7. Reduced rates have been introduced on import of input materials for manufacturers of Footwear, Tanners leather, furniture, sanitary, chemical and plastic etc.
  8. Tax on dividend income would be reduced to the extent of percentage of ordinary shareholding held by the company, in the case of companies availing group relief under section 59B.
  9. Pilot scheme to be introduced in Islamabad to facilitate traders in filing and paying taxes.
  10. Submission of withholding statements only twice every year rather than every month.

Notwithstanding the above appreciable measures, the Finance Supplementary (Second Amendment) Bill of 2019, as the previous ones, contains no concrete steps to harness the real tax potential of Pakistan, which at the federal level alone is Rs. 8 trillion. This year about 1.45 million filed income tax returns for tax year 2018. In the income tax realm, every account holder of a bank, who receives any amount of interest, is subjected to withholding tax and is a taxpayer though may not be a filer.  It is worthwhile to note that in the case of individuals and associations of persons, tax deducted at source by the banks is full and final discharge under section 169 of the Income Tax Ordinance, 2001. There are 95 million unique mobile users who are paying 12.5% advance and adjustable income tax though overwhelming majority has income below taxable limit. There is no desire on the part of FBR to find out how many of these have income exceeding Rs. 1.2 million—a threshold that should attract taxation and not a huge population of over 80 million subjected to income tax without having taxable income.

The Finance Minister in his speech failed to acknowledge that one of the main factors of fiscal woes of Pakistan is defiance of the rich to pay due taxes on their enormous incomes/wealth. A progressive tax (Income Support Levy), legislated in 2013, has not been paid till today by 99.9% parliamentarians and rich Pakistanis. This progressive tax was abolished in 2014—in 2017-18 Pakistan suffered record fiscal deficit of Rs. 2.3 trillion forcing PTI government to borrow funds just to pay old debts! The failure of PTI on the front of retrieving stolen money and recouping tax losses has forced the Premier to go from state to state to borrow more funds, certainly having strings though not revealed to the Parliament or the nation. The rich businessmen, who have been seeking more “concessions” from PTI government and succeeded to a great extent as evident from Finance Supplementary (Second Amendment) Bill of 2019, by not paying Income Support Levy, meant for helping the economically distressed persons/families, proved their apathy and callousness. Our private sector wants concessions and tax waivers, but is not ready to invest in human resource and fund the training of unemployed youth population though this expenditure qualifies for tax exemption. This shows the real dilemma of Pakistan. Our financial managers and entrepreneurs must be reminded that a huge part of economic success for any nation is to ensure that the best possible talent is in place in key industries, and that it stays there. Have we done anything in this direction? The answer is a big NO.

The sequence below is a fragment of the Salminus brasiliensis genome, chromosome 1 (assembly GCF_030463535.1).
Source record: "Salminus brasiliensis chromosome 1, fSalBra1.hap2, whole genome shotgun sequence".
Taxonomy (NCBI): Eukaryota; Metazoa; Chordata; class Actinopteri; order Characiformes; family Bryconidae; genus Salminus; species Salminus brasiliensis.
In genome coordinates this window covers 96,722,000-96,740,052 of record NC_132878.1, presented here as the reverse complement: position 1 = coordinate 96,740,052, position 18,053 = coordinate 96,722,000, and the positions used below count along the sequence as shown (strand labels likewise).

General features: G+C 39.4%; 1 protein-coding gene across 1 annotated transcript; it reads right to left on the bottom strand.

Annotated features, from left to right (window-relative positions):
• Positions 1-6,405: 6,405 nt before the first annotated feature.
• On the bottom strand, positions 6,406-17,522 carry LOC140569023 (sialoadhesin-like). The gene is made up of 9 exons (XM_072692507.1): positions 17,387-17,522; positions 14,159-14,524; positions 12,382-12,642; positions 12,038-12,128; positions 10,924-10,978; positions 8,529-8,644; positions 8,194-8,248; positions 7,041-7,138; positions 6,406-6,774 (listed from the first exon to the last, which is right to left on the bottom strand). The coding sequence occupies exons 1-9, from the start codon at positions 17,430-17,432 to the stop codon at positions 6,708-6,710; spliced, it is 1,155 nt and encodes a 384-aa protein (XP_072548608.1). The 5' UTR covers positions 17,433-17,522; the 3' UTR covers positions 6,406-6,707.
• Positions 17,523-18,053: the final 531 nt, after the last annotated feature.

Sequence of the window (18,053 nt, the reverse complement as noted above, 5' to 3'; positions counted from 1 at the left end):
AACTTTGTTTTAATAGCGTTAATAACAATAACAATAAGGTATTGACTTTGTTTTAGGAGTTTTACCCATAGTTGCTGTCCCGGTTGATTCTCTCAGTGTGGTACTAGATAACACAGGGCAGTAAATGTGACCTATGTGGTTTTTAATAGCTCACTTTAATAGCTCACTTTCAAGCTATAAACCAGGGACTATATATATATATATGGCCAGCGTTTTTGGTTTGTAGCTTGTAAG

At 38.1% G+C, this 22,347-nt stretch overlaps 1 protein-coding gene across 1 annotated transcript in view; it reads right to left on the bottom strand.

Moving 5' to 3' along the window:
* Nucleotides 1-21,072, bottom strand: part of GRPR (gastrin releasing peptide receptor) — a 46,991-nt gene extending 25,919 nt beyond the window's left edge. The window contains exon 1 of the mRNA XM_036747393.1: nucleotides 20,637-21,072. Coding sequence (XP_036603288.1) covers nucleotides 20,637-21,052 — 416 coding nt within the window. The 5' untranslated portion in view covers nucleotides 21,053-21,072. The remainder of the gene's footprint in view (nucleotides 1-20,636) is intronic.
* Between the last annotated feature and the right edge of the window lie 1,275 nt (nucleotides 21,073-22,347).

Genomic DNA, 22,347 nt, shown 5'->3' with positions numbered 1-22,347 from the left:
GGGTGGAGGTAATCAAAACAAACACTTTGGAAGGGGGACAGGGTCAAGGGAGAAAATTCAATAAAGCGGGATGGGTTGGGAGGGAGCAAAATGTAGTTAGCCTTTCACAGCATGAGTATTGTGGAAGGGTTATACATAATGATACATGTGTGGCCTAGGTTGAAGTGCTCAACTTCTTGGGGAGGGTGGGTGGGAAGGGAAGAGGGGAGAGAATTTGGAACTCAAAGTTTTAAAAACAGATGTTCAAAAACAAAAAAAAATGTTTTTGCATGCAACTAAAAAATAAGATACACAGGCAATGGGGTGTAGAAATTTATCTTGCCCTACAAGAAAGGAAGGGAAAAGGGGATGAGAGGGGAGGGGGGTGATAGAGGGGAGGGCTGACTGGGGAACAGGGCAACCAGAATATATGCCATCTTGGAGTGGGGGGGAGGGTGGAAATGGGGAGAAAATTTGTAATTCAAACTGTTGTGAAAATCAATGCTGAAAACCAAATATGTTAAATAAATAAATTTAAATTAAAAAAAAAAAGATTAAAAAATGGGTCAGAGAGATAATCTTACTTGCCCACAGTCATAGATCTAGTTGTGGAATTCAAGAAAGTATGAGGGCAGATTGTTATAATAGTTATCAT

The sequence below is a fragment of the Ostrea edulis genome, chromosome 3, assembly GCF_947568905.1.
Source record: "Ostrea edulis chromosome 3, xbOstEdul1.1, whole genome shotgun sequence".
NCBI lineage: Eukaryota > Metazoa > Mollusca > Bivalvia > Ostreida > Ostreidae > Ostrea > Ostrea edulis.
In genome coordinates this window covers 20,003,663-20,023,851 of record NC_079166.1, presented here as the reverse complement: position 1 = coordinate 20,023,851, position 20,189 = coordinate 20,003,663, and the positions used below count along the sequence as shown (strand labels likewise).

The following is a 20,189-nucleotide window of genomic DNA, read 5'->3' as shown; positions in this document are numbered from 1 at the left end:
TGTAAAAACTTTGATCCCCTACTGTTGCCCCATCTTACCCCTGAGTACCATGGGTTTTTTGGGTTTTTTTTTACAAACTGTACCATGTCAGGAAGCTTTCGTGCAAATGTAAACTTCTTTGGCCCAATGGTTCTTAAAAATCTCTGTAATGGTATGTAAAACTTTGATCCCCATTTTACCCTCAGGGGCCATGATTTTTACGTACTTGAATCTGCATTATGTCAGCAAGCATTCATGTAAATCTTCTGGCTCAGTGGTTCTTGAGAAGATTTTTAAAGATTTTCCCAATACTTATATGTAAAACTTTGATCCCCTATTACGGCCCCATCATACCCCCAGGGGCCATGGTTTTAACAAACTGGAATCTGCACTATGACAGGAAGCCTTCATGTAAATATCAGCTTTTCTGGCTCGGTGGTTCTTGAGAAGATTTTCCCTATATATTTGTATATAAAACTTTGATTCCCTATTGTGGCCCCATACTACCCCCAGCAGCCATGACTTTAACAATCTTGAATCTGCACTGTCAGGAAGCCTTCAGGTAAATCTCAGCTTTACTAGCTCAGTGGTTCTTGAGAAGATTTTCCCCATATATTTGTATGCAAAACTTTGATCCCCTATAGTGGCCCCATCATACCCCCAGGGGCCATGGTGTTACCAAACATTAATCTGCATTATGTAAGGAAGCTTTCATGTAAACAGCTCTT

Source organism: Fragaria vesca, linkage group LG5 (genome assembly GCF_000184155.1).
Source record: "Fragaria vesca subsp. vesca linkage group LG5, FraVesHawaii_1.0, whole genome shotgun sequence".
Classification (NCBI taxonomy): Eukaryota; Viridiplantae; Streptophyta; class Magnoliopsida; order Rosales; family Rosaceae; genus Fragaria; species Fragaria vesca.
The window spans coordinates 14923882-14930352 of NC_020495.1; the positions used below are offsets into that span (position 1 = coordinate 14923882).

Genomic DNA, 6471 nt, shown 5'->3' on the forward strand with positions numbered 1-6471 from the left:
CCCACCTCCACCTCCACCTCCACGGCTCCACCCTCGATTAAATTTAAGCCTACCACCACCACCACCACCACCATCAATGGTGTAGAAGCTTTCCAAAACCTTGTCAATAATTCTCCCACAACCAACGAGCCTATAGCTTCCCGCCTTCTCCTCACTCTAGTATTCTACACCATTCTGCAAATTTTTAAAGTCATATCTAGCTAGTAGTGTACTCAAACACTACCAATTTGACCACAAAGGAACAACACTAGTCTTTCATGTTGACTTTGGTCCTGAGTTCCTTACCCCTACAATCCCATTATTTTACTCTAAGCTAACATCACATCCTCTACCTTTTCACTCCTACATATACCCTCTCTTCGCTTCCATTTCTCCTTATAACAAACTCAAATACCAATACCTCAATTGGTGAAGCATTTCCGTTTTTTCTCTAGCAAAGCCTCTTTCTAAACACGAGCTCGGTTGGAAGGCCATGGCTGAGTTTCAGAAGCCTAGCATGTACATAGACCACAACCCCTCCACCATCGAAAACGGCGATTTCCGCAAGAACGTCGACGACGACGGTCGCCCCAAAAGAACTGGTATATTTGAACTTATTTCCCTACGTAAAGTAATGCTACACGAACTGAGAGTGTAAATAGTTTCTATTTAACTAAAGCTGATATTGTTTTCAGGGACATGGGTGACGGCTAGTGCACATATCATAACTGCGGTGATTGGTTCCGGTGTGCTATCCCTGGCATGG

Our tragedy is that on the one hand we have too many taxes and on the other, revenue collection is much below the real potential. The biggest failure of successive governments and PTI is no exception is utter failure to reform the obsolete tax system. The twin malady of complexity of tax codes and weak tax administration has not been addressed by the PTI so far. Budget as a tool of fair economic policy must be resentful towards rich families holding the reins of political control through money power. Fiscal policy must aim at collecting taxes at lower rate from broadest possible base along with spending the same for public welfare programmes, especially empowering people through education and facilitating free markets for employment generation. This is the only way to ensure socio-economic mobility in the society. On the contrary, all our national and provincial budgets, including the latest ones presented by PTI, have been designed for benefitting the affluent classes. In other words, in an elitist economy, these are the “budgets of the rich, by the rich, for the rich”.


The writers, lawyers and authors of many books, are Adjunct Faculty at Lahore University of Management Sciences (LUMS).